Eddie Hobbs - Friday, February 10, 2012
Banks are no longer being run by branch staff or local management but instead by faceless credit control tribunals through whom all credit restructuring and applications are being run. The result is a charade at branches desperate to maintain the fiction that somehow there is flexibility and agility. There is none. It has become a zombie banking machine that gives quarter to nothing outside of its narrow rules.
Instead the tyranny of MARP inquisition is being zealously applied to any borrower who dares to consider the heresy of rescheduling their home mortgage. Utter a word that you might like to explore stretching out the term or reverting to interest only loan and you'll be MARP'ed. Designed by a coterie of bankers and civil servants, the Mortgage Arrears Resolution Process, lauded as a consumer protection device, has been defiled into a process designed to give banks intrusive and powerful control over Irish mortgage holders. Each applicant is treated the same, regardless of their different circumstances in an endless stream of bi- annual financial confessionals.
You are required to outline in detail what you spend throughout your life and, in particular justify your family budget, to prove that you have properly sacrificed life's luxuries in your desperate bid to pay back the banks within the existing loan contract. You are then put in a dehumanising six month revolving review process that requires you to come back to the confessional to justify the whole thing all over again and again and again and again. Originally designed to provide a standardised protocol to deal with distressed home loans, MARP has become the standard for everything. Banking these days is no longer about submitting basic financial information to the bank but has warped into a demeaning, dehumanising and humiliating microscopic examination of lifestyle spending. Medieval Dominican friar, Tomas de Torquemada, the Grand Inquisitor would have heartily approved, reasoning that the purifying results of such cruelty justifies them.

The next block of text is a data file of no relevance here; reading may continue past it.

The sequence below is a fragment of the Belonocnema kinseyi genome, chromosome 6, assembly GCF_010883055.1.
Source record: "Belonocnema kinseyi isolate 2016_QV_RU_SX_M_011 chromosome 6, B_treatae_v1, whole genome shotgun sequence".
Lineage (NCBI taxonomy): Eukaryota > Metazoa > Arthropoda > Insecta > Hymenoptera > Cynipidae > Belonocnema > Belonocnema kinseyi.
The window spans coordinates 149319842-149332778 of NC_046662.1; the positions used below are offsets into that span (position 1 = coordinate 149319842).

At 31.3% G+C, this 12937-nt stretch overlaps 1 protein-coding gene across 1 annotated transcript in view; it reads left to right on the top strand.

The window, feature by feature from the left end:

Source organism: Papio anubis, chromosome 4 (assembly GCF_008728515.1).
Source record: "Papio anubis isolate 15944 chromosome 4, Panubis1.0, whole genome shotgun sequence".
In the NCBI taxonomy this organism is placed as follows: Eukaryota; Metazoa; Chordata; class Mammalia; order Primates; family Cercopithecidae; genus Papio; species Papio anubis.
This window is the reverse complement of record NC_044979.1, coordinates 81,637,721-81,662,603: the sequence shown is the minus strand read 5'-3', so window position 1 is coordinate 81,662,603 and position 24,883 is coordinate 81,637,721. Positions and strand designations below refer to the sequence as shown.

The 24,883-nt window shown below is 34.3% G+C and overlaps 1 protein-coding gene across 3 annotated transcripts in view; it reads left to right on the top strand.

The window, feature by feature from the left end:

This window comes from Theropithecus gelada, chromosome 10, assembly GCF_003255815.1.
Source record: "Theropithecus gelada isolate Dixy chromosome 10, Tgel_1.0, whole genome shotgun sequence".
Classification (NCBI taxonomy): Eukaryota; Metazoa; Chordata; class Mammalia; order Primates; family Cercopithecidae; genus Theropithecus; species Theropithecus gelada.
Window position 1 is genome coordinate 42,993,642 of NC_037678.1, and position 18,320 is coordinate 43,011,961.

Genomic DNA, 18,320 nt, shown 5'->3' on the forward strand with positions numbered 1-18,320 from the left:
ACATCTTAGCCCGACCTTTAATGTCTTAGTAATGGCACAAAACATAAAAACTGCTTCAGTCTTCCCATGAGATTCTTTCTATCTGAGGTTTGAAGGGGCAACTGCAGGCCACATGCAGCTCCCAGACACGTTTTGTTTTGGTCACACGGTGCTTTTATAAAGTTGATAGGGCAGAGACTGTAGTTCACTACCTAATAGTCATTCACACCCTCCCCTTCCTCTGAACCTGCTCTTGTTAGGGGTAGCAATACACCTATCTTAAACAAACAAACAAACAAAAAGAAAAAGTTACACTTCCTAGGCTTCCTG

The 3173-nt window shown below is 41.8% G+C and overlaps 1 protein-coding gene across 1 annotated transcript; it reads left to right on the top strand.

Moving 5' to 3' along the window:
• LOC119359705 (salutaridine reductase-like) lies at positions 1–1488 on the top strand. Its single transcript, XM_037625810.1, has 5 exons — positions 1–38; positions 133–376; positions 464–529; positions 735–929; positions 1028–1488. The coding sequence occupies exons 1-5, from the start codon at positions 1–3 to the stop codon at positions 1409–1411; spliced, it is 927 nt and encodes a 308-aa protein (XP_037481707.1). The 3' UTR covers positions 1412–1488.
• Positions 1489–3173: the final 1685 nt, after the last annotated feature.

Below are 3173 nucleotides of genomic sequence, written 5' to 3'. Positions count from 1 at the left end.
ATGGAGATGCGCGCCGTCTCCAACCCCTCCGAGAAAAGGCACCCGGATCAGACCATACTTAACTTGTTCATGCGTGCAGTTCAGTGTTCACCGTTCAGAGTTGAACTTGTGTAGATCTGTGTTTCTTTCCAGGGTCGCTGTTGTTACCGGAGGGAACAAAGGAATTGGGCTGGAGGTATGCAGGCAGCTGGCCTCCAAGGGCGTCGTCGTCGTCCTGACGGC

Bank Serfdom or a Republic?
The new insolvency laws will be another test of just who is running Ireland, a Dept of Finance determined to enforce policy in favour of banks or her citizen's elected representatives? Under the new structure, guidelines are to be issued to insolvency trustees on what constitutes reasonable family budgets. Where the line is drawn will answer that haunting question. If MARP is anything to go by, the new insolvency process is going to be made as excruciatingly painful as possible to protect banks from losses regardless of the damage caused to families. Whether time already spent in MARP and other arrangements counts towards freedom day, when you'll have earned a fresh start, is another big test of whether we are to have a genuine breakthrough on our hands or just another charade designed to protect capital and not families.
Behind the scenes of the recent Insolvency Bill powerful forces are gathering with the objective of limiting, restricting and eliminating any tilting in the existing imbalance of power between creditors and debtors. Just how well these are fought against will be the crucial yardstick to gauge whether this Government is serious about introducing a modern, balanced and humane insolvency model that treats citizens in difficulty with dignity or whether, despite everything they've inflicted upon us, the banks still hold the Irish Government captive. Which way Cabinet Ministers lean on the new legislation will define them, not just as legislators, but as republicans.
- Trackback Link
- Post has no trackbacks.